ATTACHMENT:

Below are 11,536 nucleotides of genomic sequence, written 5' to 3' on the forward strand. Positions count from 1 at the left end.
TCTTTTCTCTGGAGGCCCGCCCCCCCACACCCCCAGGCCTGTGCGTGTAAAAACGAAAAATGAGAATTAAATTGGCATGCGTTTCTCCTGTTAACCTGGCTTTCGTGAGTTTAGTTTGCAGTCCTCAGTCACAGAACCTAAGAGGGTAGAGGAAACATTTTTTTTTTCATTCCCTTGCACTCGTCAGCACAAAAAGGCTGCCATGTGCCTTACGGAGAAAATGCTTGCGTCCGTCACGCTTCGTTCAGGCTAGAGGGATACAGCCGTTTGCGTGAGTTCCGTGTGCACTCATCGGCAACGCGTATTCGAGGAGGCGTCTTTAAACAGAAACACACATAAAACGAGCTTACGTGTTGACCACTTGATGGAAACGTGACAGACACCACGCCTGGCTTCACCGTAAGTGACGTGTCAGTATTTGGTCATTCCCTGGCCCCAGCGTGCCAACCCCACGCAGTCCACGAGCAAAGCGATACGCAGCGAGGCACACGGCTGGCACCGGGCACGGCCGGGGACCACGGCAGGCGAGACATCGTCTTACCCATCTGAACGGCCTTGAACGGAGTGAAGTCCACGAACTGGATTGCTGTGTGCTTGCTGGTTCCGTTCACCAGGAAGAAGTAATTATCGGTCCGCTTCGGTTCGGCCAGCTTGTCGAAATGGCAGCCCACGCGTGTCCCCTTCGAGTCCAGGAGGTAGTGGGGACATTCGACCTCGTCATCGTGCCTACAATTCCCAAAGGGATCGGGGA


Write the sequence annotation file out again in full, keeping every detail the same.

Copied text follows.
Below are 11,536 nucleotides of genomic sequence, written 5' to 3' on the forward strand. Positions count from 1 at the left end.
TCTTTTCTCTGGAGGCCCGCCCCCCCACACCCCCAGGCCTGTGCGTGTAAAAACGAAAAATGAGAATTAAATTGGCATGCGTTTCTCCTGTTAACCTGGCTTTCGTGAGTTTAGTTTGCAGTCCTCAGTCACAGAACCTAAGAGGGTAGAGGAAACATTTTTTTTTTCATTCCCTTGCACTCGTCAGCACAAAAAGGCTGCCATGTGCCTTACGGAGAAAATGCTTGCGTCCGTCACGCTTCGTTCAGGCTAGAGGGATACAGCCGTTTGCGTGAGTTCCGTGTGCACTCATCGGCAACGCGTATTCGAGGAGGCGTCTTTAAACAGAAACACACATAAAACGAGCTTACGTGTTGACCACTTGATGGAAACGTGACAGACACCACGCCTGGCTTCACCGTAAGTGACGTGTCAGTATTTGGTCATTCCCTGGCCCCAGCGTGCCAACCCCACGCAGTCCACGAGCAAAGCGATACGCAGCGAGGCACACGGCTGGCACCGGGCACGGCCGGGGACCACGGCAGGCGAGACATCGTCTTACCCATCTGAACGGCCTTGAACGGAGTGAAGTCCACGAACTGGATTGCTGTGTGCTTGCTGGTTCCGTTCACCAGGAAGAAGTAATTATCGGTCCGCTTCGGTTCGGCCAGCTTGTCGAAATGGCAGCCCACGCGTGTCCCCTTCGAGTCCAGGAGGTAGTGGGGACATTCGACCTCGTCATCGTGCCTACAATTCCCAAAGGGATCGGGGA